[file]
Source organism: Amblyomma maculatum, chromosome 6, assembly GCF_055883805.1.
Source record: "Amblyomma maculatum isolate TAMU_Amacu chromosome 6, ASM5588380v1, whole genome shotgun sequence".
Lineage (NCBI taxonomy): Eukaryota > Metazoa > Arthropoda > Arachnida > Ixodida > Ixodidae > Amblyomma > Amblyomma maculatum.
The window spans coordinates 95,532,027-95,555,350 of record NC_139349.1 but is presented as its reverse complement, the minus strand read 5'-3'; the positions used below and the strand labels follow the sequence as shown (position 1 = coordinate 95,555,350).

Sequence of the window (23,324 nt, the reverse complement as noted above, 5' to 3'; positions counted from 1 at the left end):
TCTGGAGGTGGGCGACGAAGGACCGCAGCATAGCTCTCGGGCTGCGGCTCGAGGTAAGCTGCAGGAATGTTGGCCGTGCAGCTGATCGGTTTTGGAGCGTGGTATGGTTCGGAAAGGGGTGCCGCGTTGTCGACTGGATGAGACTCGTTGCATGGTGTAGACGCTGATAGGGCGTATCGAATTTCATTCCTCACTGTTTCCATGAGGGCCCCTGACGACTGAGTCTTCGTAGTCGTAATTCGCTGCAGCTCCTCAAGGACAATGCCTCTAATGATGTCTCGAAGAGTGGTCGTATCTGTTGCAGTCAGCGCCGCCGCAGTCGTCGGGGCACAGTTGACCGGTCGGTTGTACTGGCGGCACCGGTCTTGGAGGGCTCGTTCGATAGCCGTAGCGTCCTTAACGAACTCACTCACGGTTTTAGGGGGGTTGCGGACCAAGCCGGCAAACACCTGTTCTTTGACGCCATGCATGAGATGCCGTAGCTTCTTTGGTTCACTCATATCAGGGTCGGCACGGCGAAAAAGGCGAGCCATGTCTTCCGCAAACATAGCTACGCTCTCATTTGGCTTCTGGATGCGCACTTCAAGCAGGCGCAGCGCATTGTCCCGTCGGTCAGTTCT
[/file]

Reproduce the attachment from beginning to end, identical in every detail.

Source organism: Amblyomma maculatum, chromosome 6, assembly GCF_055883805.1.
Source record: "Amblyomma maculatum isolate TAMU_Amacu chromosome 6, ASM5588380v1, whole genome shotgun sequence".
Lineage (NCBI taxonomy): Eukaryota > Metazoa > Arthropoda > Arachnida > Ixodida > Ixodidae > Amblyomma > Amblyomma maculatum.
The window spans coordinates 95,532,027-95,555,350 of record NC_139349.1 but is presented as its reverse complement, the minus strand read 5'-3'; the positions used below and the strand labels follow the sequence as shown (position 1 = coordinate 95,555,350).

Sequence of the window (23,324 nt, the reverse complement as noted above, 5' to 3'; positions counted from 1 at the left end):
TCTGGAGGTGGGCGACGAAGGACCGCAGCATAGCTCTCGGGCTGCGGCTCGAGGTAAGCTGCAGGAATGTTGGCCGTGCAGCTGATCGGTTTTGGAGCGTGGTATGGTTCGGAAAGGGGTGCCGCGTTGTCGACTGGATGAGACTCGTTGCATGGTGTAGACGCTGATAGGGCGTATCGAATTTCATTCCTCACTGTTTCCATGAGGGCCCCTGACGACTGAGTCTTCGTAGTCGTAATTCGCTGCAGCTCCTCAAGGACAATGCCTCTAATGATGTCTCGAAGAGTGGTCGTATCTGTTGCAGTCAGCGCCGCCGCAGTCGTCGGGGCACAGTTGACCGGTCGGTTGTACTGGCGGCACCGGTCTTGGAGGGCTCGTTCGATAGCCGTAGCGTCCTTAACGAACTCACTCACGGTTTTAGGGGGGTTGCGGACCAAGCCGGCAAACACCTGTTCTTTGACGCCATGCATGAGATGCCGTAGCTTCTTTGGTTCACTCATATCAGGGTCGGCACGGCGAAAAAGGCGAGCCATGTCTTCCGCAAACATAGCTACGCTCTCATTTGGCTTCTGGATGCGCACTTCAAGCAGGCGCAGCGCATTGTCCCGTCGGTCAGTTCT